Fossil Q2 Profit Falls but Beats Forecast, Cautious on Outlook

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Fossil's Fall Magalog

Richardson, TX—Shares of Fossil Inc. plunged the most in more than five years in trading earlier today after the watch and accessories company forecast lower earnings for its fiscal year than analysts had expected.

Fossil said today that its second quarter income fell 5.7% to $51.36 million from $54.49 million in the previous year. Quarterly earnings per share remained flat at 80 cents on lower share count.

 Production Costs Increased 32% So Far This Year

Second quarter revenue continued to be strong, rising 34.9% to $556.7 million, up from $412.56 million in the preceding year, mainly due to sales growth in watches and leathergoods, in addition to a $26.9 million currency exchange due to the weak U.S. dollar. On a constant dollar basis, worldwide net sales rose 28.4%.

Comparable store sales rose 22% globally, while direct-to-customer revenue increased 26%. Wholesale sales in North America jumped 36%. Fossil reported that all of its watch brands experienced double-digit increases as sales grew 32.1% to $92.5 million. Leathergoods sales increased 30.4% to $20.7 million in the second quarter.

While the figures exceeded analysts’ average estimates that expected profit of 75 cents a share on estimate sales of $536.1 million, Fossil’s shares fell—along with many others—as the company said its production costs are increasing and it faces uncertainty about retail sales in the second half.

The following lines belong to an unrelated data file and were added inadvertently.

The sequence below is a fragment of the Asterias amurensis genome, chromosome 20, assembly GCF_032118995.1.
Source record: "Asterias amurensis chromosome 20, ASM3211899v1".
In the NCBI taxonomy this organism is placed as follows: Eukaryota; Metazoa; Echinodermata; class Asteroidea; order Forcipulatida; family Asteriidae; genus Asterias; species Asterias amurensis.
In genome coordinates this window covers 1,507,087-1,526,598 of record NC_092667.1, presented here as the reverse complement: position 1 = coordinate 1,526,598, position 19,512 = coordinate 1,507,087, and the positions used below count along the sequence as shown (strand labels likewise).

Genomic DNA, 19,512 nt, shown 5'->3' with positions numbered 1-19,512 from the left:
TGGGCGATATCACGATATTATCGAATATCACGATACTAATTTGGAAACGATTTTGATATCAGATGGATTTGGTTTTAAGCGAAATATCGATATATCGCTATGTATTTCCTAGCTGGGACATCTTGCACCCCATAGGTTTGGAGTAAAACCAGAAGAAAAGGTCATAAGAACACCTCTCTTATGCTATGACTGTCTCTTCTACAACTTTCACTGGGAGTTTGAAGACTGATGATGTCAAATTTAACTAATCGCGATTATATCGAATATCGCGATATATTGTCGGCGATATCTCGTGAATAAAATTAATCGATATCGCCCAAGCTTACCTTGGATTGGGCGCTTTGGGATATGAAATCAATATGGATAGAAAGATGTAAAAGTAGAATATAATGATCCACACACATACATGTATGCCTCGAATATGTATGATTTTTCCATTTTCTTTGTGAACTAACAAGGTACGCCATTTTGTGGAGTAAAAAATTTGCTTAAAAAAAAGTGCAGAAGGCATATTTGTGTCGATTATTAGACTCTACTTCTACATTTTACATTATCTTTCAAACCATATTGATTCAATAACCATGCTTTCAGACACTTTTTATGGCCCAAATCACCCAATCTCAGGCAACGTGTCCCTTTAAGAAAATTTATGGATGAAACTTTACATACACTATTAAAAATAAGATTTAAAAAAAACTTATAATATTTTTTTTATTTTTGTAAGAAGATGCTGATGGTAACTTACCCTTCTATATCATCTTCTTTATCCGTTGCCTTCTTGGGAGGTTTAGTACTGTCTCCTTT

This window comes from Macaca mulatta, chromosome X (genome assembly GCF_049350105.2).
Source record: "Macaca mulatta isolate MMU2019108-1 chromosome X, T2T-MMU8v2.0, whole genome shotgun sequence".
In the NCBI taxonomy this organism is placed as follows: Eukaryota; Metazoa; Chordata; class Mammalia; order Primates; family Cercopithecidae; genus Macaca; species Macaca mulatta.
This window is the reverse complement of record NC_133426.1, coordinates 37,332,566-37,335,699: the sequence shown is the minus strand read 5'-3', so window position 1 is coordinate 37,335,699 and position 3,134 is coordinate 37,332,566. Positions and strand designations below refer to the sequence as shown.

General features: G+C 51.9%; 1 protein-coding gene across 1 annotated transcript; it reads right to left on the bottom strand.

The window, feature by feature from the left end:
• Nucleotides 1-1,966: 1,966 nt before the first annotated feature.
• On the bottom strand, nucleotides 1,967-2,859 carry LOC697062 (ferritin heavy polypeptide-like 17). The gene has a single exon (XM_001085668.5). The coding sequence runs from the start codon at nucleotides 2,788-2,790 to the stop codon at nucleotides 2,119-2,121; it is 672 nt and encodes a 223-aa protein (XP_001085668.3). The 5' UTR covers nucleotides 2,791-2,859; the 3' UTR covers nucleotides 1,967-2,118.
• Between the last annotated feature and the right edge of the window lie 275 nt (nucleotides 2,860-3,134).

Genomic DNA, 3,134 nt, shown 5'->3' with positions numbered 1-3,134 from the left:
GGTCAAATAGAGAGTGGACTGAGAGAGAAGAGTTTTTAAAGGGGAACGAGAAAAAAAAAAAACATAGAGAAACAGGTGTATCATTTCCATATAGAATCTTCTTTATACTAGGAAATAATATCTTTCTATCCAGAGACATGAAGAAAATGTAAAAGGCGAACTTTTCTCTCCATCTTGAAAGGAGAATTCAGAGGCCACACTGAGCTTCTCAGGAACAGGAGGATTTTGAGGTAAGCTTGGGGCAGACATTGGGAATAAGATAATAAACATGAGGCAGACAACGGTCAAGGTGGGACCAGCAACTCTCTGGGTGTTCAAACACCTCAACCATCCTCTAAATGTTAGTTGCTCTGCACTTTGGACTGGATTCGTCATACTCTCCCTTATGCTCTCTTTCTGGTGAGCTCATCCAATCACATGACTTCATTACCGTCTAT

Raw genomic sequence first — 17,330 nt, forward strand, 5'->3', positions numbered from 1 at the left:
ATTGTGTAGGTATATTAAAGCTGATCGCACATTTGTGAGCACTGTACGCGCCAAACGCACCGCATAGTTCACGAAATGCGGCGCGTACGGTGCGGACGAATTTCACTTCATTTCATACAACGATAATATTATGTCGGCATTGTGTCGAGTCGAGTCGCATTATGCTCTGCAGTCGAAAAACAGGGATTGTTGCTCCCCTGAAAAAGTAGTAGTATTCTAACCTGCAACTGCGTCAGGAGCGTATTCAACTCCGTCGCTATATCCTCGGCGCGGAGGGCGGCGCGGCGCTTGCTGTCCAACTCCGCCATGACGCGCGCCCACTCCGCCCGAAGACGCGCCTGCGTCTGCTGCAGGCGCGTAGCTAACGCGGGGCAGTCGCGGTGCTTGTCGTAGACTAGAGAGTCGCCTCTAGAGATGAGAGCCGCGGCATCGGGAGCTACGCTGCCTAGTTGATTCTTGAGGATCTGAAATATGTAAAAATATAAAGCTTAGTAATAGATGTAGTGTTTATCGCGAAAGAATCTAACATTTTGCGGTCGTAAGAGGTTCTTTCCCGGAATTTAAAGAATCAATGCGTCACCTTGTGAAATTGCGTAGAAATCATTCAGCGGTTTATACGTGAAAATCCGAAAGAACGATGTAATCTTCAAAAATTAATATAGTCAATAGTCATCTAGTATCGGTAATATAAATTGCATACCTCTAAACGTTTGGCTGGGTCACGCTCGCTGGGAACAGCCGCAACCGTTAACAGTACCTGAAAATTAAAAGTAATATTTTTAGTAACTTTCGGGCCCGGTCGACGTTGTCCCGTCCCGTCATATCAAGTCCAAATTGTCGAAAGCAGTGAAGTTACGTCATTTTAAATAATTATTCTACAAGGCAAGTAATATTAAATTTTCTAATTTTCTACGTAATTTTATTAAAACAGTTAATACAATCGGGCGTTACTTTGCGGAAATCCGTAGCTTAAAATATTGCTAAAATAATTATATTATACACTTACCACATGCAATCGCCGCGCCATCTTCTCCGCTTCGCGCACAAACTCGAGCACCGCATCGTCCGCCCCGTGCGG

For third quarter, the company expected earnings of $1 to $1.03 a share on net revenue growth between 22% and 24%. But that’s below analysts’ average estimates which expected a profit of $1.23 on a 19% jump in sales, to $626 million.

Moreover, Fossil lowered its fiscal full year forecast by 4 cents from its previous forecast in May. For the year, the company now sees earnings of $4.44 to $4.50 a share. Analysts average estimates forecast $4.63.

Its gross margin fell to 56% from 57.4% as labor and other costs increased. Mike Kovar, chief financial officer, told analysts today that the company’s labor rates at the company’s China-based factories increase 32% so far this year.

‘Cannot Overlook Recent Negative Economic Events’

Despite impressive sales gains, Fossil executives are cautious about the second half.

“We certainly cannot overlook the recent negative economic events taking place,” Kosta Kartsotis, ceo, said on a conference call with analysts. “Even though we continue to experience very favorable trends across our brands and geographies, we would not expect to be immune to consumer spending cutbacks.”

Fossil’s share may have also been affected by the general downturn in stock prices since last Friday. Until now, Fossil has enjoyed double-digit year-over-year percentage revenue growth for the past five quarters with average increases of about 34.5%.

In May, Fossil rose to the highest price since its 1993 initial public offering after raising its earnings forecast.

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